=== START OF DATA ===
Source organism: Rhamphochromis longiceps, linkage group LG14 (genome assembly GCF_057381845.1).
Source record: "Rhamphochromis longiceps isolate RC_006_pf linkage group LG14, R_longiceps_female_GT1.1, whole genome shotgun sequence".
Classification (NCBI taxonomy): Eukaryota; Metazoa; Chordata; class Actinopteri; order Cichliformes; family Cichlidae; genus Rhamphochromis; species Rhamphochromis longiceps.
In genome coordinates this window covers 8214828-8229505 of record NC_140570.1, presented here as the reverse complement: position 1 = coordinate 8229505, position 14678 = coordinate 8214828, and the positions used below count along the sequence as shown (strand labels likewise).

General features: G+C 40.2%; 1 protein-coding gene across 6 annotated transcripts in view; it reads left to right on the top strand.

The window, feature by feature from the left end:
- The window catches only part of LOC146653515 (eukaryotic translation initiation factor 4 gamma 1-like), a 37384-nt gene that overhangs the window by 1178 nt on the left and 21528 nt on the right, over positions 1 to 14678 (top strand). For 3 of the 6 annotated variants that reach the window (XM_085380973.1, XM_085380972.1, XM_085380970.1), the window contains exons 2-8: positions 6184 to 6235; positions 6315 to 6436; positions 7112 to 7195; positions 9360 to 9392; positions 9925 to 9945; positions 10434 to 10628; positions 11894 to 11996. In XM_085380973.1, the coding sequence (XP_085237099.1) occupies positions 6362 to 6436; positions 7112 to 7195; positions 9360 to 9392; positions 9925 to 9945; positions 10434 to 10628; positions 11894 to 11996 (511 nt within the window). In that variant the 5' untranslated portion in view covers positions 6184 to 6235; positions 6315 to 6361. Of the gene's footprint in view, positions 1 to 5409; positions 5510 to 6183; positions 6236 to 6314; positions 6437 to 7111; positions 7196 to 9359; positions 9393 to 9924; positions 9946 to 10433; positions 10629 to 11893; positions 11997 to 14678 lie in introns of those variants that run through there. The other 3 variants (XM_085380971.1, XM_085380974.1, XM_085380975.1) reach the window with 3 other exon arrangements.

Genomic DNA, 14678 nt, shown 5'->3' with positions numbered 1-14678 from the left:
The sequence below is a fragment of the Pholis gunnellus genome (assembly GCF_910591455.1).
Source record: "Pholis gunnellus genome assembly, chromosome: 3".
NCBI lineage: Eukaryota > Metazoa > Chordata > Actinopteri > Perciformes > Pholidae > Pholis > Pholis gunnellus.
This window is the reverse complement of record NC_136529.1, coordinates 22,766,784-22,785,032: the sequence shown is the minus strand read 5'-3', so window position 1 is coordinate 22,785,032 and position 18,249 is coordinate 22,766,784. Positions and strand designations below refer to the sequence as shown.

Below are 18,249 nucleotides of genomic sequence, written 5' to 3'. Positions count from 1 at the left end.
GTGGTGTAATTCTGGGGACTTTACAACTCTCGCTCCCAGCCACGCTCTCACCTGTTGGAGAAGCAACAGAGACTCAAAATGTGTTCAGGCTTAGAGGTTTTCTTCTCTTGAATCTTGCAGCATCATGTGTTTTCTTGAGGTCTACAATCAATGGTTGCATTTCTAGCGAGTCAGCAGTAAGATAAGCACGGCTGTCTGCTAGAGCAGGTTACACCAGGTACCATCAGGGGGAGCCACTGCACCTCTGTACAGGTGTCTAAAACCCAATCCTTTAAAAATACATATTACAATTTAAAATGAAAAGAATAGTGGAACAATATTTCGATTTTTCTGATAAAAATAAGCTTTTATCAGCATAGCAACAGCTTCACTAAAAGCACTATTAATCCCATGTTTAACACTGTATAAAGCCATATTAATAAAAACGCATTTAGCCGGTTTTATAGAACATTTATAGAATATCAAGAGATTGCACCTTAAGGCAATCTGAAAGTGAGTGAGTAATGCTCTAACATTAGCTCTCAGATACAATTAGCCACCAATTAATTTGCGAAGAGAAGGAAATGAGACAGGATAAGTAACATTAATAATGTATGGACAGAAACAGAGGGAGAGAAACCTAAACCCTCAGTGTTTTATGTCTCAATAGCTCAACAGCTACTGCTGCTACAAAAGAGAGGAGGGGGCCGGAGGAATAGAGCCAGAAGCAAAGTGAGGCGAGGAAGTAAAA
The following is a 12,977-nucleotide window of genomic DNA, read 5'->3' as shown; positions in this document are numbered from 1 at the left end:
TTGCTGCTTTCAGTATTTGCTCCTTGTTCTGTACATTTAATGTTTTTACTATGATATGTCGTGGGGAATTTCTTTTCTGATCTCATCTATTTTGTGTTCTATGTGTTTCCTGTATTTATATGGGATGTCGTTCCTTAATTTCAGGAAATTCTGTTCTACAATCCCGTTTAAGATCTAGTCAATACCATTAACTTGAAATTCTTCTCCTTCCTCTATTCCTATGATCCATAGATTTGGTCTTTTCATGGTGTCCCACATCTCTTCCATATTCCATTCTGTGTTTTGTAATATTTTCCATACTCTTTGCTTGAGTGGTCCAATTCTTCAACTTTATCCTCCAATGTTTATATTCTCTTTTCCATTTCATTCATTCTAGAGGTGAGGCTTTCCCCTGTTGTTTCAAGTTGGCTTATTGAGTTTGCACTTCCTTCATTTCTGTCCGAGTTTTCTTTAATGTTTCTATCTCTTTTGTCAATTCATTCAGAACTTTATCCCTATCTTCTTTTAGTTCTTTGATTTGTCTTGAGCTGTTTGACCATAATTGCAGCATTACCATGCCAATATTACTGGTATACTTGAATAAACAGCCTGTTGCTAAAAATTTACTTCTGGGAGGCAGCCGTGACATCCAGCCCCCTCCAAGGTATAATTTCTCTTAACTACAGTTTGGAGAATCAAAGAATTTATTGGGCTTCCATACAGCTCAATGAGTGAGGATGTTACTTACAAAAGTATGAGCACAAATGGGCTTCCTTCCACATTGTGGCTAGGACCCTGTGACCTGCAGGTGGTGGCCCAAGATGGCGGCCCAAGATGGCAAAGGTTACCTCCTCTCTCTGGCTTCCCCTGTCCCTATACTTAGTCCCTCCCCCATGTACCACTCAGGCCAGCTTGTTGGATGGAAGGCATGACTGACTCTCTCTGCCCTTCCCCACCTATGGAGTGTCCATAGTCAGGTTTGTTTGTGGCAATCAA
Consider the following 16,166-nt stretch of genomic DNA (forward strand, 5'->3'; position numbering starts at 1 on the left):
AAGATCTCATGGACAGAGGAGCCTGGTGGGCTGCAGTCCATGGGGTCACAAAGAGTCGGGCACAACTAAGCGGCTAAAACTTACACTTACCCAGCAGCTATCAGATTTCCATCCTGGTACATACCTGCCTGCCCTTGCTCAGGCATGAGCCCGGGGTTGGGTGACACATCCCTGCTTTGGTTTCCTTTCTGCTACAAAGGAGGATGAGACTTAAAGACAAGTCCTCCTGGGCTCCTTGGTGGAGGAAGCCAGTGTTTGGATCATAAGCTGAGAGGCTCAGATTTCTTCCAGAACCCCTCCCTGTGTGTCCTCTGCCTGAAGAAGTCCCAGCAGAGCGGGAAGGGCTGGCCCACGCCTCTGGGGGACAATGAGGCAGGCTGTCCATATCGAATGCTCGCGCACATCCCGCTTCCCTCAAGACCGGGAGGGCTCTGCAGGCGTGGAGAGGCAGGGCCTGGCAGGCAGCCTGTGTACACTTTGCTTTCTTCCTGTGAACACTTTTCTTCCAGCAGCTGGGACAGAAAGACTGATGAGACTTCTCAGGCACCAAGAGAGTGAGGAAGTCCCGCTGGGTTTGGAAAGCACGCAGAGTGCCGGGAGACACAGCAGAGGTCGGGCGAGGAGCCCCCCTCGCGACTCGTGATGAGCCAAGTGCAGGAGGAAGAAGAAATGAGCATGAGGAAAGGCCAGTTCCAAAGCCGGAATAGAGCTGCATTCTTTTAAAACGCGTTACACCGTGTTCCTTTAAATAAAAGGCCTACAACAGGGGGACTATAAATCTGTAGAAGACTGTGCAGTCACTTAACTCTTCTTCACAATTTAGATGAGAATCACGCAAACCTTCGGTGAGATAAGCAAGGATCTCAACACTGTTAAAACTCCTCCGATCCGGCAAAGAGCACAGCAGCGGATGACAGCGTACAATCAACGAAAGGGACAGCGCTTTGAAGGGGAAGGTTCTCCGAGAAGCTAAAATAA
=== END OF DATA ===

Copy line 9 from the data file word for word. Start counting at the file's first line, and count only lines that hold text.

The sequence below is a fragment of the Pholis gunnellus genome (assembly GCF_910591455.1).